"They lie not only to the [LGBT] community but to the entire nation, including the voters of this [conservative] camp. They said that they would get rid of Hamas, that they would stop Iran's nuclear programme, that they would evict illegal migrants and now that they would extend sovereignty and tackle the high prices of living. They have been saying this for several decades already".
"Netanyahu promised annexation. Didn't happen. He promised that Israel would see billions of dollars in revenue from its gas resources. Didn't happen either. He promised that case 4000 [where the PM is accused of buying positive media coverage - ed.] would collapse. That didn't happen either... Netanyahu is all promises", another netizen quipped.

'Annexation' Spells Trouble

For others, Netanyahu's decision to drop his plan for the time being was a step in the right direction, primarily given the raging COVID-19 epidemic that has been battering the country again, impacting Israel's economy which hasn't fully recovered from the devastating blow it was dealt in March and April, when authorities closed down the country in a bid to contain the spread of the virus.

"In the midst of an unprecedented health and economic crisis, our utterly corrupt Netanyahu pushes us towards a huge security and political challenge in the face of a disastrous annexation that will isolate Israel, drain it financially, take away its moral justification (the country will be perceived as an apartheid regime for everyone), and gradually turn it into a one-state, putting an end to the Zionist dream. And all of you are silent", one Twitterian penned.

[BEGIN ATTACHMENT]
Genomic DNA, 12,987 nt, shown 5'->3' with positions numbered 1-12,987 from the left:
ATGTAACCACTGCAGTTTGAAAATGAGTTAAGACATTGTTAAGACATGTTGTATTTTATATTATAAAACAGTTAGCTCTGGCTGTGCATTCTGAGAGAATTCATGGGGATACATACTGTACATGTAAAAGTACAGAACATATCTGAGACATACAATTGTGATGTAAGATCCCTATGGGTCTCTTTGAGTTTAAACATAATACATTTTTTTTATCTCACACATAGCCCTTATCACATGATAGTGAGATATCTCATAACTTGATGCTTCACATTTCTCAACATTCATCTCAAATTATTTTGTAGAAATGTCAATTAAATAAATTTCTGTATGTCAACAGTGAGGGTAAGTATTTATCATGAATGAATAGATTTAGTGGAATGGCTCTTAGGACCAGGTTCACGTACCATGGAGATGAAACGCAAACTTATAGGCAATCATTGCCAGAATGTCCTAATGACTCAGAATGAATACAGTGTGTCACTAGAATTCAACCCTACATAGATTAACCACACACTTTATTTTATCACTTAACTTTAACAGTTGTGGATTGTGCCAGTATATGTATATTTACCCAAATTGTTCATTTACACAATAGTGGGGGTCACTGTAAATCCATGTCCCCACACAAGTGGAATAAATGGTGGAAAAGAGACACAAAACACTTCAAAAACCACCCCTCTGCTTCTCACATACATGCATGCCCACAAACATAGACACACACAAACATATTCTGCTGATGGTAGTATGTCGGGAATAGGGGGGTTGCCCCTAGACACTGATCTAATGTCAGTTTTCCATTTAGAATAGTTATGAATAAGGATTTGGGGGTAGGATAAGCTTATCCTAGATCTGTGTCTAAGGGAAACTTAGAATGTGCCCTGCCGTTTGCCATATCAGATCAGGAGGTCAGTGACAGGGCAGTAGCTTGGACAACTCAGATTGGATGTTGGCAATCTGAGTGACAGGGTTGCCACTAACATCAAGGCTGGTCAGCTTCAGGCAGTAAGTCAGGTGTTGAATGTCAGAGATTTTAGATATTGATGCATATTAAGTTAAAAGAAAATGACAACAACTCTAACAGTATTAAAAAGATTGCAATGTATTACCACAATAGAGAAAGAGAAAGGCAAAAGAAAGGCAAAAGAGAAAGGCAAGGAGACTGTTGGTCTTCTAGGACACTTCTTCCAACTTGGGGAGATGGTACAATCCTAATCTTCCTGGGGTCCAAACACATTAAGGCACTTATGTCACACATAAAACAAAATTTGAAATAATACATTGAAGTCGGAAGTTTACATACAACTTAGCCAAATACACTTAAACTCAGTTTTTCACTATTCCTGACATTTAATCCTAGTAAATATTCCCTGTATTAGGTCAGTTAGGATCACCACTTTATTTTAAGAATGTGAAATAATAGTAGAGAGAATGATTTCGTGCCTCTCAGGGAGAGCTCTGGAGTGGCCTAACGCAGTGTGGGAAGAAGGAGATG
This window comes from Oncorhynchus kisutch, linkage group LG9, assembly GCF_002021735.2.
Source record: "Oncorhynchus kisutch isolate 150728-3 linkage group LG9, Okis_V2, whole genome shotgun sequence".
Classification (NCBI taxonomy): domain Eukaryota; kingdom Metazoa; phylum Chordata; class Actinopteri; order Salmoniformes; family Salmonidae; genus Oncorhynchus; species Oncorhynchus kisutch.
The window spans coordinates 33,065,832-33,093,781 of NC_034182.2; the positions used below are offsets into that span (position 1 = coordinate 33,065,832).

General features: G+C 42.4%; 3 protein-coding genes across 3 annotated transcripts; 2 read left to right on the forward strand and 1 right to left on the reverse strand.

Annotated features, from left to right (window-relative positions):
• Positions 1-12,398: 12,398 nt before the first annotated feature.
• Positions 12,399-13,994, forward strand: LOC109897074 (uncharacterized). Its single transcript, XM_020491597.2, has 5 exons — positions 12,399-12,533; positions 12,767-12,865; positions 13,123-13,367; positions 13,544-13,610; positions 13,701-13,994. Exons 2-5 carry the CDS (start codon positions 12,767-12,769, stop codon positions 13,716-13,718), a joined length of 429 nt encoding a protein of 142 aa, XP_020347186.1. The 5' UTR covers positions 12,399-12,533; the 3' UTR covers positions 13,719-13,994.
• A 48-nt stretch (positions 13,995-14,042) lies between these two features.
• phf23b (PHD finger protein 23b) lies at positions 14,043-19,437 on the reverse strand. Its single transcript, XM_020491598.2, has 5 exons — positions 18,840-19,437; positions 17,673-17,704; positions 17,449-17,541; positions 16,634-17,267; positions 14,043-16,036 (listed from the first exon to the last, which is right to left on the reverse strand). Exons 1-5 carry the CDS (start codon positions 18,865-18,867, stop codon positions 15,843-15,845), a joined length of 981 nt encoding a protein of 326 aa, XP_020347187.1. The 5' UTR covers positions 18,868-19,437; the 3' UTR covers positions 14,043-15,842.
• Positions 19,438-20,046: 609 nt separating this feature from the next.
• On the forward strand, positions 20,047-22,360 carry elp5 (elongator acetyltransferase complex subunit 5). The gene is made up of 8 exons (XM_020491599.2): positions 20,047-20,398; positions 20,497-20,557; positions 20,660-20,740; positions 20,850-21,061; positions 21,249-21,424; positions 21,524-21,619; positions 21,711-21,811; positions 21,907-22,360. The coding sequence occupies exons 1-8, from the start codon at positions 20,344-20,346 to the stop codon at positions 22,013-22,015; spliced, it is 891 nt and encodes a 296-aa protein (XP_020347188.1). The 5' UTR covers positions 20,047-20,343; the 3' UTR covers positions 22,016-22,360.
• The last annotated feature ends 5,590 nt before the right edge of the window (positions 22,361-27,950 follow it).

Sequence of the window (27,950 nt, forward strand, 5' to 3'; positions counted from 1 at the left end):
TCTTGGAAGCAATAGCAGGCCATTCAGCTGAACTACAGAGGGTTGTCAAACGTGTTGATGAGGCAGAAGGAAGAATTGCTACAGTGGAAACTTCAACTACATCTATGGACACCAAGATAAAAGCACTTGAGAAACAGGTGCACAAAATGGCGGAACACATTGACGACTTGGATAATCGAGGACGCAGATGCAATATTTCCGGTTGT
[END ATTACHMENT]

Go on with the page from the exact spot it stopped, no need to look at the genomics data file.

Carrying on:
Others agreed, but for a different reason. "Full annexation/sovereignty cannot and should not be applied now. If you annex 100% of Judea and Samaria's territories [Hebrew name for the West Bank - ed.], Israel will lose its Jewish majority", wrote a Tweep referring to the hundreds of thousands of Palestinians who would become residents in the event of annexation.

"[If that happens], in the next round of elections The Joint Arab List will become the largest party and it will form the country's next government. Ahmed Tibi will become the prime minister and that will be the end of Israel. A Palestinian state will be established on all of Israel's current territory", he lamented.

Although this Tweep's concerns are largely exaggerated, especially since Israel doesn't plan to annex the entire West Bank and has no intention of giving newly-absorbed Palestinians any voting rights, his concerns bother many ordinary Israelis.

A recent poll revealed that one third of Israelis asked were against Netanyahu's West Bank plan, with only 27 percent saying they were in favour of the move. Nine percent stated they would back the initiative if it only included the Jordan Valley.

Another survey showed a similar picture. According to the Geneva Initiative, an NGO that advocates for a permanent and peaceful solution between Israel and the Palestinians, almost 42 percent of Israelis said they objected to the notion of annexation, citing the need to rebuild the country's economy and provide better healthcare first.

For now, it appears that the so-called peace camp has achieved its goal, but the plan to chop off some parts of the West Bank hasn't been taken off the table, and those who hoped for it in the past, citing a number of security and economic benefits this move would entail, will continue to hope that one day what now looks like fiction will eventually turn into reality.

"Annexation will not happen but we will apply sovereignty over more territories that are part of Greater Israel", one Twitter user wrote.